Business Accounting Council of Japan Continued its Discussion over IFRS

Friday, October 21, 2011 Print Email

Following on from the meeting on 25 August 2011, the Business Accounting Council of Japan (BAC) met on 17 October for the third time to move discussions on IFRS forward. During his opening remarks, the Japanese Minister for Financial Services mentioned his meeting with the chairman of the IASB from early October and requested BAC members to continue discussions around 11 specific items presented at the previous meeting (see our earlier story). Among these items, JFSA presented a discussion paper on 1) overall design of accounting standards/disclosure system in Japan and 2) analysis of foreign situations/diplomatic policy and international demand. The six-page paper included an analysis as well as six discussion points such as a) consideration points for future deliberation in light of changing financial/economic environment after the financial crisis, b) need for a strategic deliberation with diverse options in mind, watching situations in other countries, c) past and future approach/strategy with regard to the IASB activities and positioning of Japan, d) roles of multiple stakeholders in Japan to implement national strategy, e) matters to be covered in the planned research visit to foreign countries, and f) other matters such as international developments to be considered. Members expressed their views around topics individually. The discussions on this topic would be carried forward to the next meeting. The next meeting is expected to take place in November, it will also cover the second discussion paper distributed by the JFSA focusing on relationship between consolidated financial statement reporting regime to separate financial statement reporting system in light of local laws and regulations as well as Japan’s past experience of permitting US GAAP and IFRS only in the consolidated financial statement.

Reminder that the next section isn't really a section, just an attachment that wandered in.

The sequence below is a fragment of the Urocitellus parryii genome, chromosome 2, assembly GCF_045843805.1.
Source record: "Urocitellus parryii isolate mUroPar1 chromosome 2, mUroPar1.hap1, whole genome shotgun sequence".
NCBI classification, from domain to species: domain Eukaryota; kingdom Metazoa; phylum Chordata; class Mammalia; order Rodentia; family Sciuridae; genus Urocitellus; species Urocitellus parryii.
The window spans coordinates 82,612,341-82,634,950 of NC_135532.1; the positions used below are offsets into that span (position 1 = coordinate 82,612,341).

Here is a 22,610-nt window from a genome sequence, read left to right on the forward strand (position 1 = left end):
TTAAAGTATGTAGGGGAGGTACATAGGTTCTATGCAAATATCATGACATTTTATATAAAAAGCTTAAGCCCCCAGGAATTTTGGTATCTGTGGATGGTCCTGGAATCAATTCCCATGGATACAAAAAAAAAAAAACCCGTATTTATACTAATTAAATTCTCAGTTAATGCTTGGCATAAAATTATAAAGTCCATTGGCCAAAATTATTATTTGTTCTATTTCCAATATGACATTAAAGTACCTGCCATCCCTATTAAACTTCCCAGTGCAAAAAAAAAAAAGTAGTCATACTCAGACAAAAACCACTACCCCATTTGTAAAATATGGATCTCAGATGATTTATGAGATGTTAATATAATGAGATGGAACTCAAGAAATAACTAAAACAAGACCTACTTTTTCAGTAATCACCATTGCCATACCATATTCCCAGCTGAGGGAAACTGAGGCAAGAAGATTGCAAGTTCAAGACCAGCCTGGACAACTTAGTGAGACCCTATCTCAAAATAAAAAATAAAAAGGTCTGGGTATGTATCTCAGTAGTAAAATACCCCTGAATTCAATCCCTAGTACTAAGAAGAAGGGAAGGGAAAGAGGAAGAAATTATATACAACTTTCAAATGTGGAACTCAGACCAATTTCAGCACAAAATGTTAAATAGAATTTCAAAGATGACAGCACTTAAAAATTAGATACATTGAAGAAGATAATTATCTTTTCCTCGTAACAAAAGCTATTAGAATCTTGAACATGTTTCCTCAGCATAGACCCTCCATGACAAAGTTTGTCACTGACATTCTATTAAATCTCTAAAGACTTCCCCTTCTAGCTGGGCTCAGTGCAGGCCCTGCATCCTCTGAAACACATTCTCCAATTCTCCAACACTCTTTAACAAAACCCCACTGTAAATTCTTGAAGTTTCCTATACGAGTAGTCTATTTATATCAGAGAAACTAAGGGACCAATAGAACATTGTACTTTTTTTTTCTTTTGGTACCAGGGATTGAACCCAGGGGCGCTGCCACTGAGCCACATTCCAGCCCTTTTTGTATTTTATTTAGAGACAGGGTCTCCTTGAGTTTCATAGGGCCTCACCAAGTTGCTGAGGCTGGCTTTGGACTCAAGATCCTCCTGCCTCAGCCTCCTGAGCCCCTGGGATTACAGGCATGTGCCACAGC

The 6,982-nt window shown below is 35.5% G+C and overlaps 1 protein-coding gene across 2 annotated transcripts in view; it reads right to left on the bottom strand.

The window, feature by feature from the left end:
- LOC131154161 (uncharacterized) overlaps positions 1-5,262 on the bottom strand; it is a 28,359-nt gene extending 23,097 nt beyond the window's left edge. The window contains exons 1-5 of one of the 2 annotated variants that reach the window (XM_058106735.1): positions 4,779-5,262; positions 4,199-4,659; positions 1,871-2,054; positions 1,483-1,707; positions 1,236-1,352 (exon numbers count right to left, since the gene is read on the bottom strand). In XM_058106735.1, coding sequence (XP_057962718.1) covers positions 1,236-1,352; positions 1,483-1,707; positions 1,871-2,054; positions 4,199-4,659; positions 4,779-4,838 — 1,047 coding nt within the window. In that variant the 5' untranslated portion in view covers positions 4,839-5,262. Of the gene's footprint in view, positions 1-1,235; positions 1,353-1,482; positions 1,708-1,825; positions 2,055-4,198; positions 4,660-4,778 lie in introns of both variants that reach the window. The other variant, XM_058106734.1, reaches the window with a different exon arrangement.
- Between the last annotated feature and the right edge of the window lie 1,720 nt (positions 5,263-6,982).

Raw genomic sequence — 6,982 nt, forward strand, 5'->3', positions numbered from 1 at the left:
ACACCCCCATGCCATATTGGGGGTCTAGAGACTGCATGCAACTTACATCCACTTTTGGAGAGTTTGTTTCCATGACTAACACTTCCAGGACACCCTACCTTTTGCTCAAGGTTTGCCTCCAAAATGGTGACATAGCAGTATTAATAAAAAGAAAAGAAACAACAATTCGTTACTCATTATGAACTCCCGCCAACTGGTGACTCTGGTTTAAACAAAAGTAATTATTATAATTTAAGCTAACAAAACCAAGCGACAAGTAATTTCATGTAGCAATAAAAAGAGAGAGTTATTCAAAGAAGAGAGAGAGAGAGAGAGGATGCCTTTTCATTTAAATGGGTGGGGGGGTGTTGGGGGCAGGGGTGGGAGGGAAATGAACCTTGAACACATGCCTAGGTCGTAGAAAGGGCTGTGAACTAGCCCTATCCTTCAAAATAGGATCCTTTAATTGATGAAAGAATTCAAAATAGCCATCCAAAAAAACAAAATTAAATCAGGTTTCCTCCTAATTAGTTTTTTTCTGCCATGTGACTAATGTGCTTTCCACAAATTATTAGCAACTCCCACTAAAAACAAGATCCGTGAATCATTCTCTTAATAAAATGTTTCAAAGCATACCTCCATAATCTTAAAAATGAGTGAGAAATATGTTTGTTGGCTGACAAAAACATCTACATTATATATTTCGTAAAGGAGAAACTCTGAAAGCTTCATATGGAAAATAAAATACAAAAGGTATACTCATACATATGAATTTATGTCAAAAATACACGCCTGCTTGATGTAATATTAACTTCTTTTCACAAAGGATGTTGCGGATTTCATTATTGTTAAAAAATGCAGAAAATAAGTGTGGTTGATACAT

The next session of the BAC has not been formally scheduled. Research visits by certain BAC members are planned later in 2011.

Source: Deloitte

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